'For each general practitioner a score was calculated for each questionnaire item. Analysis of variance was then carried out for each questionnaire item to compare the three groups . . . '

MRC project board

About 10 years ago I was asked to join the Medical Research Council project board for public health and health services research. At an early meeting, we considered a proposal to compare four different interventions in hospital wards, using four wards, one ward per treatment. I explained the problems in this design to the Board. The proposal was turned down. It was later resubmitted with several wards per treatment, and if I remember correctly then received a high rating. This process was repeated many times, as funding was sought for proposals which ignored the clustering in the design. The Board became quite used to it, and when such proposals came along would quip 'Go on, Martin, we know what you are going to say.' Then these proposals stopped. Cluster randomised trials came instead with proposals for multi-level modelling and with sample sizes based on intra-class correlations. I discovered that the MRC secretariat were warning applicants with cluster-randomised trials that they would not be funded if the clustering were not taken into account, and advising them to seek statistical help.

Primary/secondary care interface

I then joined the commissioning body for the Department of Health initiative on the primary/secondary care interface. This produced many proposals for cluster-randomised designs, which often showed awareness of the need to take the clustering into account. Many of these proposed multilevel modelling. I was sceptical about the ability of all these applicants actually to do multilevel modelling, but pleased that the message had got through.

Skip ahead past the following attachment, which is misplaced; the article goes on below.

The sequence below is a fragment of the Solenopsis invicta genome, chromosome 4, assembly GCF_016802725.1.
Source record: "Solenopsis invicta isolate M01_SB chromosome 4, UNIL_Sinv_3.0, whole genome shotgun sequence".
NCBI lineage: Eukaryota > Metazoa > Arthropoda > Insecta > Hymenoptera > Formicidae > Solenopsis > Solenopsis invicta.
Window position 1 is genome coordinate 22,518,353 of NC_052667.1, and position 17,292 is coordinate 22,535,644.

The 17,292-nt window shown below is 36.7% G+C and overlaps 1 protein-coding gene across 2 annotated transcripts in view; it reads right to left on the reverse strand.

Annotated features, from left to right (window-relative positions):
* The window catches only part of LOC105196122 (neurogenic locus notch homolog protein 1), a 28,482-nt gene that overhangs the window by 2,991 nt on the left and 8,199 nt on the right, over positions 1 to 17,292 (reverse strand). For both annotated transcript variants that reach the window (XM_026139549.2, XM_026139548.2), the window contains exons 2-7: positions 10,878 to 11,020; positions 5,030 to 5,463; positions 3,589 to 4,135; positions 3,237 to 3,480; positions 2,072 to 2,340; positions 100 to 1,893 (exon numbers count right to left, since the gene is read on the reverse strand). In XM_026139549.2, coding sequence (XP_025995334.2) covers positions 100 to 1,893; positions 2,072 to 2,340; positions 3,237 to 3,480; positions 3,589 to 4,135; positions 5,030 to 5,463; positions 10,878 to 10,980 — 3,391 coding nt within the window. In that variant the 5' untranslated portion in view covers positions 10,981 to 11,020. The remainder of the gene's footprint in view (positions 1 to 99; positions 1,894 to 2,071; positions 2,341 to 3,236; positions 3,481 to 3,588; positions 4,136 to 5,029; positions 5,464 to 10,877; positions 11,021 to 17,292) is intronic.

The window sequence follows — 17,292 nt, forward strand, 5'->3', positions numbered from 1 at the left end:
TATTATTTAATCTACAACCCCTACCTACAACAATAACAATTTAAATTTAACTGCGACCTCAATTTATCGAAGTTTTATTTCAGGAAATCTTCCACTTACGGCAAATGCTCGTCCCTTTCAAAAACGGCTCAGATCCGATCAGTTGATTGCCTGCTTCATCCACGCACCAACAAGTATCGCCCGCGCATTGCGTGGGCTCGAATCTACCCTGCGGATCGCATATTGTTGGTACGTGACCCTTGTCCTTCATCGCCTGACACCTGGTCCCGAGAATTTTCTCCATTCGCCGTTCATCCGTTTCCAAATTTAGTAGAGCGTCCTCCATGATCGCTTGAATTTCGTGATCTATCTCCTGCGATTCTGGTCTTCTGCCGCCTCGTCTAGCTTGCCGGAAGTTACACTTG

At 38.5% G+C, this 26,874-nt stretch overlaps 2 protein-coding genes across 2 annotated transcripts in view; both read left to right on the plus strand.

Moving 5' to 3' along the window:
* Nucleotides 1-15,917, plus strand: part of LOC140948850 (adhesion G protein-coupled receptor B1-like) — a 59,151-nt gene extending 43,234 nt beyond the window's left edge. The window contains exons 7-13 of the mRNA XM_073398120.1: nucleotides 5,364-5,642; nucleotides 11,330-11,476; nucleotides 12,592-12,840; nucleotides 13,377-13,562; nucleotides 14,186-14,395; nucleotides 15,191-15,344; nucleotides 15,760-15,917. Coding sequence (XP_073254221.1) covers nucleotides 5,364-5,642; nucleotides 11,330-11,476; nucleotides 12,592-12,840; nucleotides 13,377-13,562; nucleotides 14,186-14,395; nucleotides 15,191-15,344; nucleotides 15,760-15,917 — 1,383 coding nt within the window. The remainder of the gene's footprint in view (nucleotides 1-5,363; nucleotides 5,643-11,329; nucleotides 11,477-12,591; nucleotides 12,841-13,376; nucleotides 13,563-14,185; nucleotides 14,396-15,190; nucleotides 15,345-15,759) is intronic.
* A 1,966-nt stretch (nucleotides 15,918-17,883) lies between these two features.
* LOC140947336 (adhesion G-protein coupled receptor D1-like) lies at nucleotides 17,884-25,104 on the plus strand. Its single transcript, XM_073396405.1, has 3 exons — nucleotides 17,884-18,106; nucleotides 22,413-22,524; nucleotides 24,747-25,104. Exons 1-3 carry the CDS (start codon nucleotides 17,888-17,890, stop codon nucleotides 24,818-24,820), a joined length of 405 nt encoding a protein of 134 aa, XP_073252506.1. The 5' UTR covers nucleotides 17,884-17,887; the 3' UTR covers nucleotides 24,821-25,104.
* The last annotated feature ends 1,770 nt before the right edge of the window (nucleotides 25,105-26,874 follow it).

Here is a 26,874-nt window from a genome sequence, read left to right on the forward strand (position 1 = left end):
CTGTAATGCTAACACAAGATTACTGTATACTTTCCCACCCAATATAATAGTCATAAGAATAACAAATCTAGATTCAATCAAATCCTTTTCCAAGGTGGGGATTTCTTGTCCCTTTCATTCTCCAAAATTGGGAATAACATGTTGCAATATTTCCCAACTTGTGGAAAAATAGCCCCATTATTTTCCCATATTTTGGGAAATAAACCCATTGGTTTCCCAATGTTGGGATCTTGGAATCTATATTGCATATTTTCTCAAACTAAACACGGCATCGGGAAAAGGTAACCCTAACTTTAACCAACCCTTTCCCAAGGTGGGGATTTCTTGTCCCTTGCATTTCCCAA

A refereeing case study

An interesting case was a paper sent to me in 1997 by the BMJ. This gave me great pleasure, as it managed to include several of my favourite statistical errors.

It was a study of the impact of a specialist outreach team on the quality of nursing and residential home care. The intervention was carried out at the residential home level. Eligible homes were put into matched pairs and one of each pair randomised to intervention. Thus the randomisation was clustered. This intervention was applied to the care staff, not to the patients. The residents in the home were used to monitor the effect of the intervention on the staff.

The clustering was totally ignored in the analysis. What they did was to use the patient as the unit of analysis, then carry out a Mann-Whitney test of the scores between the two groups at baseline. This was not significant, as we might expect, the homes being randomised, although ignoring clustering may decrease the P value for a chance finding. They then did the same at follow-up, completely ignoring the baseline measurements. Of course, the fact that the difference is not significant at baseline does not mean we should ignore baseline variables. It is likely that follow-up score is related to the base-line score at the patient level and much residual variability could be removed by allowing for it. As neither of these Mann-Whitney tests was significant, the authors then did a Wilcoxon matched pairs test for each group separately and found that one was significant and the other not. Not significant means only that we have failed to detect a difference, not that there isn't one, so the comparison of these two paired tests was meaningless.